I don't really know what to call "Jing Bi-rok" genre-wise. It's a Korean costume drama with production values typical for the genre but in execution it almost seems like...a documentary maybe? Let's take Yoo Seong-ryong (played by Kim Sang-joong). His main purpose in the story is to provide narration. As far as I can tell there are all direct quotes from the historical document on which "Jing Bi-rok" is based. Passage of time is represented here, not by camera tricks and flourishes, but by listening to Yoo Seong-ryong explain what happens next.
It should be noted that the war hasn't actually started yet. So far we're still dealing with warning signs. By the time we get to the cliffhanger some desperately needed information regarding the situation is established, but the sheer amount of time it's taken for "Jing Bi-rok" to get to this point really just establishes that the Koreans really don't know what they're doing. Torture, as presented here, is less a matter of the good guys doing whatever it takes as it is desperation in an apparently unprecedented situation.
Whereas last episode we got to look at a gruesome battle, here we get to see some of the gruesome aftermath. And it's rather telling how for the most part, members of the upper classes tend to be shielded from having to look at the results of sheer brutality. The greater implication here appears to be that savagery begets savagery. The main sympathetic characters have realized, correctly, that this isn't a conflict they can win by trying to out-evil the other guys.
The portrayal of the Japanese continues to be interesting. While they're clearly the villains, there's a surprising unity of purpose to the scenes that take place at their court. Obviously, Hideyoshi (played by Kim Kyu-chul) is a crazy person. But Hideyoshi's motives are so obviously transparent that even a baby can mostly understand what he's after. Contrast King Seonjo (played by Kim Tae-woo). He doesn't seem to actually know what he wants. This is a very bad state of mind to be in against a determined opponent.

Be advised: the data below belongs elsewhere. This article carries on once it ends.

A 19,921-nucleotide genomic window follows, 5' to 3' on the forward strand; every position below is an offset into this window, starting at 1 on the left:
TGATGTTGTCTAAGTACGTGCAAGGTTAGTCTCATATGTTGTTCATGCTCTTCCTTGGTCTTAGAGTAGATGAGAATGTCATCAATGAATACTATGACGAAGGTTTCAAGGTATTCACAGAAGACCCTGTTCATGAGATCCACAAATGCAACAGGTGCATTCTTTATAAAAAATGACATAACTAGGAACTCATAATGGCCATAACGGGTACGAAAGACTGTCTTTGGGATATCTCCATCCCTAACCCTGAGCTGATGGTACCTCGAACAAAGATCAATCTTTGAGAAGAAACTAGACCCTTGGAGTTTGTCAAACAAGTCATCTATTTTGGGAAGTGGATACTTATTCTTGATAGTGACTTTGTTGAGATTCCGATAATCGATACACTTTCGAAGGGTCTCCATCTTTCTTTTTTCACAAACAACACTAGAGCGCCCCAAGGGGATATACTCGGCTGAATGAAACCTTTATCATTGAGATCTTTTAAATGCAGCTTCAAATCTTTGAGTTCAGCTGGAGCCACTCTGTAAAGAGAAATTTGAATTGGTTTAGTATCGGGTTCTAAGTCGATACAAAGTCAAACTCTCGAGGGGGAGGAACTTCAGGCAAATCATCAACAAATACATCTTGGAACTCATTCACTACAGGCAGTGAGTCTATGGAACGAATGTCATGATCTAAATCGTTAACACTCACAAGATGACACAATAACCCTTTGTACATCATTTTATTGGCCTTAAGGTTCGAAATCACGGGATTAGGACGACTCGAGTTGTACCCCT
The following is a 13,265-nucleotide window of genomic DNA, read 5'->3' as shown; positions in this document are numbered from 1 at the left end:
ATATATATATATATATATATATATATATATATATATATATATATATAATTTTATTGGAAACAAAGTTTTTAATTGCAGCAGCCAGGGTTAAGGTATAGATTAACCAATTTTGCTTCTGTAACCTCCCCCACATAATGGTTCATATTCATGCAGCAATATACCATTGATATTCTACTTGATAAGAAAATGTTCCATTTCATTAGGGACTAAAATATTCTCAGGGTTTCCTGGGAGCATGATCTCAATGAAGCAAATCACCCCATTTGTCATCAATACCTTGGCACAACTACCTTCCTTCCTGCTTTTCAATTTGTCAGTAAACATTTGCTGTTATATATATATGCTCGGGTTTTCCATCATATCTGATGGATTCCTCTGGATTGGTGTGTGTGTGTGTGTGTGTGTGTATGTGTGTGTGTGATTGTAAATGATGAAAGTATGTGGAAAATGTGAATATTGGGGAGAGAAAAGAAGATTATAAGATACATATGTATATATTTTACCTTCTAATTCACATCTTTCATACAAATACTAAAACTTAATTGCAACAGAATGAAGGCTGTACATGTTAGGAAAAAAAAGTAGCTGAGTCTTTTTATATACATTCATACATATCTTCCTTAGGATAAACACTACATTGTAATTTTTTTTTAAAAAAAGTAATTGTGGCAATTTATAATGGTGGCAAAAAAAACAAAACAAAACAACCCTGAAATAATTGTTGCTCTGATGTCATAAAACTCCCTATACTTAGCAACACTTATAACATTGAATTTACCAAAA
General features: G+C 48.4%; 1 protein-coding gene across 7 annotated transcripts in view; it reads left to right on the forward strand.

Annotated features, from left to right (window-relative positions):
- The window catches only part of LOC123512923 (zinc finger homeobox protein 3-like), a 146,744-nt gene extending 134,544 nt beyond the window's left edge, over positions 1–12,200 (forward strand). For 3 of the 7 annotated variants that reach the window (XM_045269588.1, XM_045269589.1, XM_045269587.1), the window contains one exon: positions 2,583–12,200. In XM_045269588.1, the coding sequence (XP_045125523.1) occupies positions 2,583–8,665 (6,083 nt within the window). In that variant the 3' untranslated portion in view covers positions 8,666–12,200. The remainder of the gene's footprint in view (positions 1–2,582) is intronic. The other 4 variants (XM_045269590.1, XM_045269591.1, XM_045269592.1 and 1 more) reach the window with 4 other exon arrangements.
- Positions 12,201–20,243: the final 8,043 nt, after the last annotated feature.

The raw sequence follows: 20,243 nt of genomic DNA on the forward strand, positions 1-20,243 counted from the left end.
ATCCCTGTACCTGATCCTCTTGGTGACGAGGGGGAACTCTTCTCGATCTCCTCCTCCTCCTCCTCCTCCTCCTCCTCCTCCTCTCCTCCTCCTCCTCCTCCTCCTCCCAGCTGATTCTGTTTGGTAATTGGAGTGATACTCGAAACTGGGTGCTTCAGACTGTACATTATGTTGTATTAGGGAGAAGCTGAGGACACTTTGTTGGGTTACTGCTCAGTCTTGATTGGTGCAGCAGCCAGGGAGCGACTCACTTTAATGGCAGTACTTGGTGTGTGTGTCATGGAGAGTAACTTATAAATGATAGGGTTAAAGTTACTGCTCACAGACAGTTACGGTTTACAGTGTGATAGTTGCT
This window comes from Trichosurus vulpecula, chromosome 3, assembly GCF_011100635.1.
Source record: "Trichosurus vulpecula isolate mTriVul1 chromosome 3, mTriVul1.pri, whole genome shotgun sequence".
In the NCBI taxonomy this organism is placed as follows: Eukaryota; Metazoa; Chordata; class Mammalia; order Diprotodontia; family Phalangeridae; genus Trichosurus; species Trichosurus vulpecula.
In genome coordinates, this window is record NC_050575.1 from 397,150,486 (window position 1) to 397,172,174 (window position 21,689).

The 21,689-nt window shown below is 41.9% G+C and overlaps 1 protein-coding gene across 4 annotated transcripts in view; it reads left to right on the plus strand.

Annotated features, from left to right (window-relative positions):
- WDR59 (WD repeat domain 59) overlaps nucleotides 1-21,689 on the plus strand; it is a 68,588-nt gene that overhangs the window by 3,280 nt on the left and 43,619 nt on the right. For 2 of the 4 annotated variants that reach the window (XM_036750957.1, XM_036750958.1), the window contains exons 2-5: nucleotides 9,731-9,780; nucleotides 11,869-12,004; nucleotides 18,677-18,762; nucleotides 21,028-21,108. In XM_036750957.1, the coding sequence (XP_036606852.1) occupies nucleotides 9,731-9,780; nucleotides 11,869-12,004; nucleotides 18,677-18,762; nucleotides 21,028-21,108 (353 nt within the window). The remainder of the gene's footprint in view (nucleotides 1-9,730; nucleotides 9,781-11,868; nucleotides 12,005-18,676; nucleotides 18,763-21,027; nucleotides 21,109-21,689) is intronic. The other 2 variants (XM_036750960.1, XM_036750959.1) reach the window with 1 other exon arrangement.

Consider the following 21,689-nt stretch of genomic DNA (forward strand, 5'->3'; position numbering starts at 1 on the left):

In spite of it's obvious status as a pseudo historical document, "Jing Bi-rok" also does great work keeping the viewer on their toes. This is the kind of royal intrigue where an assassination attempt can and does come out of nowhere. This is a drama that's not afraid to show off history as the dirty, unpleasant affair it really was for people living at the time. It's harsh stuff- yet also surprisingly compelling context for the Korean cultural identity at large.
Review by William Schwartz
"Jing Bi-rok" is directed by Kim Sang-hwi and Kim Yeong-jo, written by Jeong Hyung-soo and Jeong Ji-yeon and features Kim Sang-joong, Kim Tae-woo, Im Dong-jin, Kim Hye-eun, Lee Kwang-ki and Lee Kwang-ki.
Staff writer. Has been writing articles for HanCinema since 2012, having lived in South Korea since 2011. Started out in Gyeongju, then to Daegu, then to Ansan, then to Yeongju, then to Seoul, lived on the road for HanCinema's travel diaries series in the summer of 2016, and is currently settled in Anyang. Has good tips for utilizing South Korea's public bus system. William Schwartz can be contacted via firstname.lastname@example.org.
"[HanCinema's Drama Review] "Jing Bi-rok" Episode 2"
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